A man was once going to Douglas to hear a great preacher. He left Surby soon after twelve o'clock on Saturday night, and as he was just going to cross the river near Ballasalla, he heard a gruff voice, saying: Ila, thou art early though; and he looked round, and saw a big man, standing by the side of the bridge, and he said he knew the man, he committed suicide some time before by drowning himself in the river.



There was a man once saw a woman in the way before him, a woman he was well acquainted with, and she was looking at him very hard, and her face looked very pale. He hurried up to her to have a talk with her, but when he came near her she disappeared, and he was greatly surprised. When he came home again the first news he heard was that this woman was dead.



An old woman from Ballakilpheric was telling about some one that had twins in the neighbourhood, and both died when they were beginning to walk about, and one night after they were buried she heard something at the door and went and opened it, and there were two little white lambs at the door, and she was greatly surprised, as it was in the dead of winter, before there were any lambs to be seen, and they seemed to be looking under the door steps. She shut the door again, and next morning she went to look under the steps and found a pair of scissors in a hole, that were missing for some time and given up for lost. But it was her belief that the little ones had put the scissors there, and that the two little lambs were their spirits coming there to see them, according to the old superstitions about ghosts.



A man who was following a pair of horses for another farmer, was coming home one fine evening in May, and as he was nearing the gate leading to the farm, he intended to dismount to open it, but at that time-it was half-past six o'clock-he saw the mistress, the farmer's wife, conning from the house towards the gate, and she opened it, and passed by him, but did not speak nor take any notice of him. He turned round and looked after her until a turn in the road hid her from him. He was surprised she did not speak, as she so often was giving him a word. He drove the horses to the stable, and one of the servants came to him, and said the mistress was dead, suddenly, that she had complained about half an hour ago, and that she died a few minutes ago, and it was at that time the spirit left the body.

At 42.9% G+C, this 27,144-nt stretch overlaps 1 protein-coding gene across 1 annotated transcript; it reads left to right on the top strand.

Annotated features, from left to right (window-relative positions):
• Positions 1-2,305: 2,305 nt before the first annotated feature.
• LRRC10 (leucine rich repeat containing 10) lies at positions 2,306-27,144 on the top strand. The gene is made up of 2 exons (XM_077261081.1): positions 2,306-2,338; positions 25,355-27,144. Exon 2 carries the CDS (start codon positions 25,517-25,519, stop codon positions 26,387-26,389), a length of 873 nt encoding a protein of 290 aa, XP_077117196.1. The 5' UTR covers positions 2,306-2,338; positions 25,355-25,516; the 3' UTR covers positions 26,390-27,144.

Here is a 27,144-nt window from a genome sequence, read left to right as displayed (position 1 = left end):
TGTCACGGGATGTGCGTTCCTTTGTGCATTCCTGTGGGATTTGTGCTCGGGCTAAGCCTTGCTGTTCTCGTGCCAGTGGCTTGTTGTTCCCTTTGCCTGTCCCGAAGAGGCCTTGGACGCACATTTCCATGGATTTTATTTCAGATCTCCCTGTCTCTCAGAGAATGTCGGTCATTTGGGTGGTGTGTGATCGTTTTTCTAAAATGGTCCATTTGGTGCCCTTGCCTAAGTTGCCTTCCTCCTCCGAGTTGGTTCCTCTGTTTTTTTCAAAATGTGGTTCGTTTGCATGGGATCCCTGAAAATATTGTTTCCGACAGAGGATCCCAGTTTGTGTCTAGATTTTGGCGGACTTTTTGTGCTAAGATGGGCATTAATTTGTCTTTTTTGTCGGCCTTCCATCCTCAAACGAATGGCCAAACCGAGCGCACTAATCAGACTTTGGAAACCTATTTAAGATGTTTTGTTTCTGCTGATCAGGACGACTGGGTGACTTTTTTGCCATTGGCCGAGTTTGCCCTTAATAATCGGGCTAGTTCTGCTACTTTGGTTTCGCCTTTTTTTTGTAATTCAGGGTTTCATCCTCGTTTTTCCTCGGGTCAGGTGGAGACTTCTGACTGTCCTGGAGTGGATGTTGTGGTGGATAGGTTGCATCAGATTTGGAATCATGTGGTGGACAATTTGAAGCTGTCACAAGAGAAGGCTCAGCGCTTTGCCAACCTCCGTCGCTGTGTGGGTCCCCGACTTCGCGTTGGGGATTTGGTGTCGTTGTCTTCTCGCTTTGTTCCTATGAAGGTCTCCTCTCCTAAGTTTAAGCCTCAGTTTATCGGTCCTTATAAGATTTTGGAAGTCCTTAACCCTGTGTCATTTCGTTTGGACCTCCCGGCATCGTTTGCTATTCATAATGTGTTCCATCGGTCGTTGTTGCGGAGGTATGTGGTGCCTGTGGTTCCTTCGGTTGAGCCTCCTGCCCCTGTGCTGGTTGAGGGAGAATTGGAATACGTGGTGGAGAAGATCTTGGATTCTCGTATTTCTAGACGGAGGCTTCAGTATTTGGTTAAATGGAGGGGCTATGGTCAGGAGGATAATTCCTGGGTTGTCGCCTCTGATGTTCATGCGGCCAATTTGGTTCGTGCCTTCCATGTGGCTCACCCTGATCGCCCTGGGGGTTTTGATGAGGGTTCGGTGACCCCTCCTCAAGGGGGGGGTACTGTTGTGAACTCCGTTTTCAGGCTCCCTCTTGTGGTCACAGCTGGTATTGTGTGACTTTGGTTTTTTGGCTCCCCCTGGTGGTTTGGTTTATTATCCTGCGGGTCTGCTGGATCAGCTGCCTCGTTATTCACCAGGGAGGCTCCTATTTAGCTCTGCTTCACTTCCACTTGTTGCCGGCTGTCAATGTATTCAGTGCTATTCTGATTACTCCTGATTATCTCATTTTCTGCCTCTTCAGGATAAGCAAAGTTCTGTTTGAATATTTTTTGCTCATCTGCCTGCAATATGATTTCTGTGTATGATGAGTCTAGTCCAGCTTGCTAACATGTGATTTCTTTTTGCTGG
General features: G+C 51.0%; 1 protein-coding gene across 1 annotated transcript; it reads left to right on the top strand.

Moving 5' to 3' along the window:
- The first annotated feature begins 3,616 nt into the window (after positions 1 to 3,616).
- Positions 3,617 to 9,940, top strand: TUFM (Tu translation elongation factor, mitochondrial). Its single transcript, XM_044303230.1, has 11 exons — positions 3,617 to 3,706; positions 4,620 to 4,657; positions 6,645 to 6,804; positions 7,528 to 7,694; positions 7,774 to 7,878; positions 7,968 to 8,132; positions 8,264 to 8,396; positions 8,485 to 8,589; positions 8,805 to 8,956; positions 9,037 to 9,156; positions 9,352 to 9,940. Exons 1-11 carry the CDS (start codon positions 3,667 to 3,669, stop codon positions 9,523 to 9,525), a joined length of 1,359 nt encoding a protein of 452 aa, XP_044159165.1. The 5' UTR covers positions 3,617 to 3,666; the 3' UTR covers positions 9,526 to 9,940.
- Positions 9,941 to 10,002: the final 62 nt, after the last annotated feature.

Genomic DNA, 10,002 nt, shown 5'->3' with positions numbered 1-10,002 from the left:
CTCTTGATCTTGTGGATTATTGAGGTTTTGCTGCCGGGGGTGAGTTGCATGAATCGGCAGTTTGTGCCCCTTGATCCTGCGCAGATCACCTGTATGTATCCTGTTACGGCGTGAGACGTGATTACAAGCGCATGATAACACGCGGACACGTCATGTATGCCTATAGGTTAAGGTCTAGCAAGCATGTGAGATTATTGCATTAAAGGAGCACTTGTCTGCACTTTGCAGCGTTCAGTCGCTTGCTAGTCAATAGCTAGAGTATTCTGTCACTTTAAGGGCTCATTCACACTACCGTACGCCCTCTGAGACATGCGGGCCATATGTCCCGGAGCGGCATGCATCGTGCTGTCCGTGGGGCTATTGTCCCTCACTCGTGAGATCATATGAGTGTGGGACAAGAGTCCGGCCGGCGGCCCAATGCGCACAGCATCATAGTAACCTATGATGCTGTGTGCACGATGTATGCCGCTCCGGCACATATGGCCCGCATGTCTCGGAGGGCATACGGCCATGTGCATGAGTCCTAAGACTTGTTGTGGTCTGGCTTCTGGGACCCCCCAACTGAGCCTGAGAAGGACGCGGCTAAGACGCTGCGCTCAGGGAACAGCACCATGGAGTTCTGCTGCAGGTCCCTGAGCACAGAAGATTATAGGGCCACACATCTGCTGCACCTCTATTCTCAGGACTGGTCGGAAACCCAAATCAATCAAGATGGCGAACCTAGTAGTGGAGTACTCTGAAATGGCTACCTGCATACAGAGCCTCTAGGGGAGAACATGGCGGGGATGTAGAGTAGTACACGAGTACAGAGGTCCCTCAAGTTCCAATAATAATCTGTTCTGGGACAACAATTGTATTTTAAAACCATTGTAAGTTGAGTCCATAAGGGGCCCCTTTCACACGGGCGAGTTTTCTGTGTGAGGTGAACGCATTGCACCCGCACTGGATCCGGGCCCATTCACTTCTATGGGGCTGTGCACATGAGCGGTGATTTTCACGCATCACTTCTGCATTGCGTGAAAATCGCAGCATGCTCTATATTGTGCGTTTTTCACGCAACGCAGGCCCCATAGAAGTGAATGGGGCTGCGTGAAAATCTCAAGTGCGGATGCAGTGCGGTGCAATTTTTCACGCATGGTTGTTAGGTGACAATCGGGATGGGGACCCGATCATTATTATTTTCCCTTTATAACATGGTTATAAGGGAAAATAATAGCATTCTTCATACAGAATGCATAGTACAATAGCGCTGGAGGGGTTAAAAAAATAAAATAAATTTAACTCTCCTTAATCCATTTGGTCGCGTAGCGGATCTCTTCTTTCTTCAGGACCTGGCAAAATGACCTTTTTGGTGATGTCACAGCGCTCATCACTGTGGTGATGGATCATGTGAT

There was an old woman, called Sarah yn varron, who kept a small farm, and she was in the habit of going to Douglas on Saturdays with butter and eggs, on horseback. One night she was coming home from market at a late hour, when the horse saw a ghost, and would not go forward. She used the whip to him, and he made a great leap and threw her off, and galloped away leaving her lying in the ditch. She had fainted with the fall, and when she came to herself again, the ghost was standing over her and sucking his lips, and saying " What a pity, what a pity," until the night was nearly over, and then he went away and left her, and she had to make the best of her way home on foot, but the horse was at home before her.